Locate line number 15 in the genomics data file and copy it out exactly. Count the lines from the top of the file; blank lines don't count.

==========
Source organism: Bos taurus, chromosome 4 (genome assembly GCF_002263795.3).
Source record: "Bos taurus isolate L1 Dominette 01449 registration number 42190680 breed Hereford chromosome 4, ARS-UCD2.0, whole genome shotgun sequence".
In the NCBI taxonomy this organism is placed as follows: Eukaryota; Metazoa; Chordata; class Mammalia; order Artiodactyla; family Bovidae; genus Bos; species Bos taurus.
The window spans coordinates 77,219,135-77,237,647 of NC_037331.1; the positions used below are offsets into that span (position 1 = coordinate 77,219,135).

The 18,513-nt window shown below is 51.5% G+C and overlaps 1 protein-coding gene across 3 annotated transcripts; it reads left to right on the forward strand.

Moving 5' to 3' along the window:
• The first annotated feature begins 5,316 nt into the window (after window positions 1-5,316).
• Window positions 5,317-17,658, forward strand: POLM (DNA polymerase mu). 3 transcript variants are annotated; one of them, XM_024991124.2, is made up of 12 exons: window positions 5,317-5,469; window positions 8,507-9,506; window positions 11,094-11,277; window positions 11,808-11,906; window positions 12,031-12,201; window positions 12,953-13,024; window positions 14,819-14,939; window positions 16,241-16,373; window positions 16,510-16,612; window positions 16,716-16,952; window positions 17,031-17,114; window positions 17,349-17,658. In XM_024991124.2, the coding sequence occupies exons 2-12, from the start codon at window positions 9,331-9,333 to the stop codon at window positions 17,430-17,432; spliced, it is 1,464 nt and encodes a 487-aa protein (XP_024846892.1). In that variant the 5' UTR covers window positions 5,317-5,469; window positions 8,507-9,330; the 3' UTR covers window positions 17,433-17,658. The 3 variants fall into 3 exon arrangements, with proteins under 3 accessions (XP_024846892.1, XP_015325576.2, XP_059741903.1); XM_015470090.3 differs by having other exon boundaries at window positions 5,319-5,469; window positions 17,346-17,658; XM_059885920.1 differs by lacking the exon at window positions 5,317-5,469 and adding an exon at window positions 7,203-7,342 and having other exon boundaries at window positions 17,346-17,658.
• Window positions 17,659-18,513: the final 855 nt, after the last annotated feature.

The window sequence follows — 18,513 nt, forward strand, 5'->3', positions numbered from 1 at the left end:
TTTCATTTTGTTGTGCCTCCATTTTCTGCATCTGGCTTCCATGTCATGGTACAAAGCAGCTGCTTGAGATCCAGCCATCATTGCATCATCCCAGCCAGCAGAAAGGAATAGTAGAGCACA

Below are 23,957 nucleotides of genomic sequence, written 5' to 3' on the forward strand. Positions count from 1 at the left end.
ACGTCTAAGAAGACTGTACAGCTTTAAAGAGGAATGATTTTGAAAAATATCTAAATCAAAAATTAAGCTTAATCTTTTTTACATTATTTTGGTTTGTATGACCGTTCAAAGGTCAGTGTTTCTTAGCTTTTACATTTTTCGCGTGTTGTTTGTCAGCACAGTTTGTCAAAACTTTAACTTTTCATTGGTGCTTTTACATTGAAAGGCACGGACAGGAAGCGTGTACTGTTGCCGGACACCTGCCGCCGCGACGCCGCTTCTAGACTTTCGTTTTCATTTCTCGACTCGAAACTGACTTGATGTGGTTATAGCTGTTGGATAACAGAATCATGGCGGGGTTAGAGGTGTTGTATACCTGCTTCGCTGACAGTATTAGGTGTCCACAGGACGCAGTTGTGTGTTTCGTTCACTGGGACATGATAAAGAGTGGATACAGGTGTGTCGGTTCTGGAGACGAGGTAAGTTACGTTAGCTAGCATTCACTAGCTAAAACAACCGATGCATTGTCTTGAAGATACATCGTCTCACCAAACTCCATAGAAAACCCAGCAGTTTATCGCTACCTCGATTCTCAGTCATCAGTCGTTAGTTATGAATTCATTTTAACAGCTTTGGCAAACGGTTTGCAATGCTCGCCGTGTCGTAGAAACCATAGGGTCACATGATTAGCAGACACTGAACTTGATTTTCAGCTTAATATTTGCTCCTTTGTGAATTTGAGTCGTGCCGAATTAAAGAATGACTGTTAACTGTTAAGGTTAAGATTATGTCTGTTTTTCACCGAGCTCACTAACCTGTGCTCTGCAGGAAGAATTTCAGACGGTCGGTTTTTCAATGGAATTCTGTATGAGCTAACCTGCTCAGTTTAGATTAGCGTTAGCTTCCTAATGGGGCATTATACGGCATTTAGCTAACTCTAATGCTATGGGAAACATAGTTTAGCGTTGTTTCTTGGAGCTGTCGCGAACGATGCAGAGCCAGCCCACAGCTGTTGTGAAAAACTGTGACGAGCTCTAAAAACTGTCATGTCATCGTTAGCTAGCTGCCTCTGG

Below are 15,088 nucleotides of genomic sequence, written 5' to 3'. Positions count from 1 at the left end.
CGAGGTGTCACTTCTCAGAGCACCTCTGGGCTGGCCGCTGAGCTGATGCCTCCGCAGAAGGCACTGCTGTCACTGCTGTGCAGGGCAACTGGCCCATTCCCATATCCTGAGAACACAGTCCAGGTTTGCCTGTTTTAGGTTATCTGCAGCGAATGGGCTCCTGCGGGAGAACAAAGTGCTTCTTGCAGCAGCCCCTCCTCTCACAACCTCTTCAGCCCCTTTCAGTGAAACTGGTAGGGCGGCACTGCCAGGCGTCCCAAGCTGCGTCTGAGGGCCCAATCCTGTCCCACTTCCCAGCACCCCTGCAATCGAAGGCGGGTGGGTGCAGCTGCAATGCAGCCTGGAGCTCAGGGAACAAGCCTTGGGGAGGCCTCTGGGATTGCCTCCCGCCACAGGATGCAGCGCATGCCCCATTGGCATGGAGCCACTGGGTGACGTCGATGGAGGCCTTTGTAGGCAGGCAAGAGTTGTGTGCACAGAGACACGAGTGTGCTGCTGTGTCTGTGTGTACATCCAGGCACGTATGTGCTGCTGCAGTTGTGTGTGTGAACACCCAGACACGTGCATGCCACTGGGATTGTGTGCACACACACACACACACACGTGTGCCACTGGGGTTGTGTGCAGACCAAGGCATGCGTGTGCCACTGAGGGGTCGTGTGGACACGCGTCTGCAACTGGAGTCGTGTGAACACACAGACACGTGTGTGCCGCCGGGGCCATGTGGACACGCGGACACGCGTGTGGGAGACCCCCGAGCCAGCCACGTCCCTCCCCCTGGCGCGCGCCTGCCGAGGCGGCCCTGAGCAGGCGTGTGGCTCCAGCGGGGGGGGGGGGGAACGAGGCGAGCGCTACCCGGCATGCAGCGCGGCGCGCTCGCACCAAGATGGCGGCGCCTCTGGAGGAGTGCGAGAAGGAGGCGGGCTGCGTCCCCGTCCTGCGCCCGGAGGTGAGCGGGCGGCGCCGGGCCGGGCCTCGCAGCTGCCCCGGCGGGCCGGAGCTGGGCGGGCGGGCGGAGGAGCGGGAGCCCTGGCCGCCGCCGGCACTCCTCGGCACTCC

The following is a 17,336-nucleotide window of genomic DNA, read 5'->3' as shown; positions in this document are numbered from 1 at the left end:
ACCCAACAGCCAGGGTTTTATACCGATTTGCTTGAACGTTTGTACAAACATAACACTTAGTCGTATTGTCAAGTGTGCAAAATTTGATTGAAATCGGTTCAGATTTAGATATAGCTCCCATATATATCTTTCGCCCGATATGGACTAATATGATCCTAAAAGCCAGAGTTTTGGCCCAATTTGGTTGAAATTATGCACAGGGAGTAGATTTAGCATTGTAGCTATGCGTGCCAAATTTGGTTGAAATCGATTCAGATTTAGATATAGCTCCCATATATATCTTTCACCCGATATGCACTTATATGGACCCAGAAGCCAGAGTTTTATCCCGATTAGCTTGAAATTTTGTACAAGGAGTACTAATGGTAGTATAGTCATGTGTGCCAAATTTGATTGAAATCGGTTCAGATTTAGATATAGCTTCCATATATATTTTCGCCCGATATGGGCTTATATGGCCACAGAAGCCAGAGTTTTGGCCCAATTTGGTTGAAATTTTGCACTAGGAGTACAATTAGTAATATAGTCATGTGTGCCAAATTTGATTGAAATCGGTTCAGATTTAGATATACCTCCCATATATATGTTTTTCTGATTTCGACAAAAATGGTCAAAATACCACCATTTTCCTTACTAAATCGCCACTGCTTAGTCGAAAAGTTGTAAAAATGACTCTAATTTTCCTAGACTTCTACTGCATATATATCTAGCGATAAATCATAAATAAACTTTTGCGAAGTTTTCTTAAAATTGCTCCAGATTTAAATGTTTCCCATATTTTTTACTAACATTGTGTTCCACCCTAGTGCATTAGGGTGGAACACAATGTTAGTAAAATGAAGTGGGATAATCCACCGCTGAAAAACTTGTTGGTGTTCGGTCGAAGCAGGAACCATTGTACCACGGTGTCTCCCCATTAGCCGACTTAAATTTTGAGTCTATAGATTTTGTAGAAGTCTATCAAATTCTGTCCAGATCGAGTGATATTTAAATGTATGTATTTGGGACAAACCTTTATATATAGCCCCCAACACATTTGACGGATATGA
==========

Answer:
CGAGGTGTCACTTCTCAGAGCACCTCTGGGCTGGCCGCTGAGCTGATGCCTCCGCAGAAGGCACTGCTGTCACTGCTGTGCAGGGCAACTGGCCCATTCCCATATCCTGAGAACACAGTCCAGGTTTGCCTGTTTTAGGTTATCTGCAGCGAATGGGCTCCTGCGGGAGAACAAAGTGCTTCTTGCAGCAGCCCCTCCTCTCACAACCTCTTCAGCCCCTTTCAGTGAAACTGGTAGGGCGGCACTGCCAGGCGTCCCAAGCTGCGTCTGAGGGCCCAATCCTGTCCCACTTCCCAGCACCCCTGCAATCGAAGGCGGGTGGGTGCAGCTGCAATGCAGCCTGGAGCTCAGGGAACAAGCCTTGGGGAGGCCTCTGGGATTGCCTCCCGCCACAGGATGCAGCGCATGCCCCATTGGCATGGAGCCACTGGGTGACGTCGATGGAGGCCTTTGTAGGCAGGCAAGAGTTGTGTGCACAGAGACACGAGTGTGCTGCTGTGTCTGTGTGTACATCCAGGCACGTATGTGCTGCTGCAGTTGTGTGTGTGAACACCCAGACACGTGCATGCCACTGGGATTGTGTGCACACACACACACACACACGTGTGCCACTGGGGTTGTGTGCAGACCAAGGCATGCGTGTGCCACTGAGGGGTCGTGTGGACACGCGTCTGCAACTGGAGTCGTGTGAACACACAGACACGTGTGTGCCGCCGGGGCCATGTGGACACGCGGACACGCGTGTGGGAGACCCCCGAGCCAGCCACGTCCCTCCCCCTGGCGCGCGCCTGCCGAGGCGGCCCTGAGCAGGCGTGTGGCTCCAGCGGGGGGGGGGGGGAACGAGGCGAGCGCTACCCGGCATGCAGCGCGGCGCGCTCGCACCAAGATGGCGGCGCCTCTGGAGGAGTGCGAGAAGGAGGCGGGCTGCGTCCCCGTCCTGCGCCCGGAGGTGAGCGGGCGGCGCCGGGCCGGGCCTCGCAGCTGCCCCGGCGGGCCGGAGCTGGGCGGGCGGGCGGAGGAGCGGGAGCCCTGGCCGCCGCCGGCACTCCTCGGCACTCC